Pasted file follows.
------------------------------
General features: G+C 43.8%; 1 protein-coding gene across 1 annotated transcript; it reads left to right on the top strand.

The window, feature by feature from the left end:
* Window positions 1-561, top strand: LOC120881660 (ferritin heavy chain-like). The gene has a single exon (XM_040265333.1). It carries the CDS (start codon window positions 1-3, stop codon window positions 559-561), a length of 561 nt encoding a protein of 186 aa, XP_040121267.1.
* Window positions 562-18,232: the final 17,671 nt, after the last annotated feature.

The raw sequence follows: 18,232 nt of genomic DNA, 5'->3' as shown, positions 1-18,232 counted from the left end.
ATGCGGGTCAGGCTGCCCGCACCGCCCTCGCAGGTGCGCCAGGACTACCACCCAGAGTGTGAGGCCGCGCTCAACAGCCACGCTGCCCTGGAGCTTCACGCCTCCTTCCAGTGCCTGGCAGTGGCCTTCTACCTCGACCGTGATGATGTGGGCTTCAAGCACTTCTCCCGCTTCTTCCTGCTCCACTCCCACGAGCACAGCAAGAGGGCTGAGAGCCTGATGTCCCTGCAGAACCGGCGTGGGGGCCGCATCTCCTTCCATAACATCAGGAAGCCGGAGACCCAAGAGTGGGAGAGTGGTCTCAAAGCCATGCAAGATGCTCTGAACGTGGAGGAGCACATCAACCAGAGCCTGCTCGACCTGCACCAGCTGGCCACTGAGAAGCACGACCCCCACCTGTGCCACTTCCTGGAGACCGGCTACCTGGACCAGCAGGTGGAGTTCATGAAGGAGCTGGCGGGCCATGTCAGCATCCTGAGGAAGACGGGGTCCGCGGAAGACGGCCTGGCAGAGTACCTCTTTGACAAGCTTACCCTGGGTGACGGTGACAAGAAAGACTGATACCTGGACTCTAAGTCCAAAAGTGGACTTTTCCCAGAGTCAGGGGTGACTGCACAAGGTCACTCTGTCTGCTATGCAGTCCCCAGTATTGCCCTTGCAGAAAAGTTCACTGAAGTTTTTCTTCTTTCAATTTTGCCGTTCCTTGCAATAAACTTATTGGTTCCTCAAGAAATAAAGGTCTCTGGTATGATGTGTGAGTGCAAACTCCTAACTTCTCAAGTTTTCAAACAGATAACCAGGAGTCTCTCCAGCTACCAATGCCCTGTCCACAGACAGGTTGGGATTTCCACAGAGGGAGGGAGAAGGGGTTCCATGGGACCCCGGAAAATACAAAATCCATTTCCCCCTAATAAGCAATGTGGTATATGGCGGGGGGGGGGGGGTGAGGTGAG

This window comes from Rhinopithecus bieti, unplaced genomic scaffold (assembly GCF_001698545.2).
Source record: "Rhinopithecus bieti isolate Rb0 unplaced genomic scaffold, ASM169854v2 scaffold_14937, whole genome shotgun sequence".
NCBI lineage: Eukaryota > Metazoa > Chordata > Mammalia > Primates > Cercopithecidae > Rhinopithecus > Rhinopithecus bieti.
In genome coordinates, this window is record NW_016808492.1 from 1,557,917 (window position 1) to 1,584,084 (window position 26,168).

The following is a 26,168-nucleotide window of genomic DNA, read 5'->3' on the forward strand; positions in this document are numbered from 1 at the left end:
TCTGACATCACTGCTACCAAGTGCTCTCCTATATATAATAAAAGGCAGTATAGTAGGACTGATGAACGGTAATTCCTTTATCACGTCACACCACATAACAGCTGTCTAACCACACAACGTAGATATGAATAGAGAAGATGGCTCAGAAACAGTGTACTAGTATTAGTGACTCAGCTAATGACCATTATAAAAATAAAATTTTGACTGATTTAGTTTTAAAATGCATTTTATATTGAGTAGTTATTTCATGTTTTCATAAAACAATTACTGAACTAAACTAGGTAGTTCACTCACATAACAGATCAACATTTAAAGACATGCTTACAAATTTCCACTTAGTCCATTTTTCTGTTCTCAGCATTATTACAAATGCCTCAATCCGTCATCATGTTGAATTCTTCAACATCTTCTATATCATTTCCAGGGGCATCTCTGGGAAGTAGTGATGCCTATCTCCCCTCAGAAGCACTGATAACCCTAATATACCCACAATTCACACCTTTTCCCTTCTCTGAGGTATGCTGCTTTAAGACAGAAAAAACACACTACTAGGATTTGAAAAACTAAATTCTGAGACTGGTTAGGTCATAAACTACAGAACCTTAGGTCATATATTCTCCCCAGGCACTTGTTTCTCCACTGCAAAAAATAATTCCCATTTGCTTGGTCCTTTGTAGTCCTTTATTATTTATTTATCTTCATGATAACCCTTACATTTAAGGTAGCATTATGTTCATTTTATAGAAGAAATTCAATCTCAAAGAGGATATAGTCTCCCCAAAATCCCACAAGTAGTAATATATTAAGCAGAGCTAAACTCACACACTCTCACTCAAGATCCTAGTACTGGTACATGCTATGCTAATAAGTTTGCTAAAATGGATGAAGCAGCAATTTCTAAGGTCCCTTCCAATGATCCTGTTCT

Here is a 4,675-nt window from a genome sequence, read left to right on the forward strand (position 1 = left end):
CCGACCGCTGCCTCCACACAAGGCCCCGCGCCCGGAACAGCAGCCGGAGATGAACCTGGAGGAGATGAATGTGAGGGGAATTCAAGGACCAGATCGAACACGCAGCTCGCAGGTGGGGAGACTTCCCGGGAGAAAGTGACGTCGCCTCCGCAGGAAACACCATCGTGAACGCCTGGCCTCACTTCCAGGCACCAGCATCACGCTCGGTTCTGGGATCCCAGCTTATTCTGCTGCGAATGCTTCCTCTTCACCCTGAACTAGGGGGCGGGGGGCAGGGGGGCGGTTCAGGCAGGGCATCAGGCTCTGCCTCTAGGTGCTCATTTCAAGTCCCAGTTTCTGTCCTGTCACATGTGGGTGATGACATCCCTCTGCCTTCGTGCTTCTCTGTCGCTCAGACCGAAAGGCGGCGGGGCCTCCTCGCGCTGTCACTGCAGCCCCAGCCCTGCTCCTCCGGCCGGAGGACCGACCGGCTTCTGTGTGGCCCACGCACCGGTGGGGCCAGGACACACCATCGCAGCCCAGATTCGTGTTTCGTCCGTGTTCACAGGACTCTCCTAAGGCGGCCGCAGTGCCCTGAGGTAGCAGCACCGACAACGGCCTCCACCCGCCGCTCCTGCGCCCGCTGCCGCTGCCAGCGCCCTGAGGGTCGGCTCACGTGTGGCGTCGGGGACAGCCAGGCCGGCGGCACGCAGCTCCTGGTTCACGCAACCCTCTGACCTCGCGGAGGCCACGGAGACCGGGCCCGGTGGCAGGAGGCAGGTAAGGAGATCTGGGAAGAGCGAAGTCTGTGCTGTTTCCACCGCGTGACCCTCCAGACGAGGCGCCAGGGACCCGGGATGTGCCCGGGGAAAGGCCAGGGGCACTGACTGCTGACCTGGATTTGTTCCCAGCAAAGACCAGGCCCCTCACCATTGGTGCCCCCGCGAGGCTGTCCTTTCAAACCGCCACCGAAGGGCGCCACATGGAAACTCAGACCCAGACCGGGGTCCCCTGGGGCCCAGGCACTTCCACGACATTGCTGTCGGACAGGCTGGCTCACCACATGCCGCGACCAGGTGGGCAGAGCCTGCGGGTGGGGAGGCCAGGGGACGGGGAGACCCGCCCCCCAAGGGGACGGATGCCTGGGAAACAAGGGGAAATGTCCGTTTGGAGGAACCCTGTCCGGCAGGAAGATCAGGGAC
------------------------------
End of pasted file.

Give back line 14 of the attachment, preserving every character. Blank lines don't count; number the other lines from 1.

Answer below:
CCGACCGCTGCCTCCACACAAGGCCCCGCGCCCGGAACAGCAGCCGGAGATGAACCTGGAGGAGATGAATGTGAGGGGAATTCAAGGACCAGATCGAACACGCAGCTCGCAGGTGGGGAGACTTCCCGGGAGAAAGTGACGTCGCCTCCGCAGGAAACACCATCGTGAACGCCTGGCCTCACTTCCAGGCACCAGCATCACGCTCGGTTCTGGGATCCCAGCTTATTCTGCTGCGAATGCTTCCTCTTCACCCTGAACTAGGGGGCGGGGGGCAGGGGGGCGGTTCAGGCAGGGCATCAGGCTCTGCCTCTAGGTGCTCATTTCAAGTCCCAGTTTCTGTCCTGTCACATGTGGGTGATGACATCCCTCTGCCTTCGTGCTTCTCTGTCGCTCAGACCGAAAGGCGGCGGGGCCTCCTCGCGCTGTCACTGCAGCCCCAGCCCTGCTCCTCCGGCCGGAGGACCGACCGGCTTCTGTGTGGCCCACGCACCGGTGGGGCCAGGACACACCATCGCAGCCCAGATTCGTGTTTCGTCCGTGTTCACAGGACTCTCCTAAGGCGGCCGCAGTGCCCTGAGGTAGCAGCACCGACAACGGCCTCCACCCGCCGCTCCTGCGCCCGCTGCCGCTGCCAGCGCCCTGAGGGTCGGCTCACGTGTGGCGTCGGGGACAGCCAGGCCGGCGGCACGCAGCTCCTGGTTCACGCAACCCTCTGACCTCGCGGAGGCCACGGAGACCGGGCCCGGTGGCAGGAGGCAGGTAAGGAGATCTGGGAAGAGCGAAGTCTGTGCTGTTTCCACCGCGTGACCCTCCAGACGAGGCGCCAGGGACCCGGGATGTGCCCGGGGAAAGGCCAGGGGCACTGACTGCTGACCTGGATTTGTTCCCAGCAAAGACCAGGCCCCTCACCATTGGTGCCCCCGCGAGGCTGTCCTTTCAAACCGCCACCGAAGGGCGCCACATGGAAACTCAGACCCAGACCGGGGTCCCCTGGGGCCCAGGCACTTCCACGACATTGCTGTCGGACAGGCTGGCTCACCACATGCCGCGACCAGGTGGGCAGAGCCTGCGGGTGGGGAGGCCAGGGGACGGGGAGACCCGCCCCCCAAGGGGACGGATGCCTGGGAAACAAGGGGAAATGTCCGTTTGGAGGAACCCTGTCCGGCAGGAAGATCAGGGAC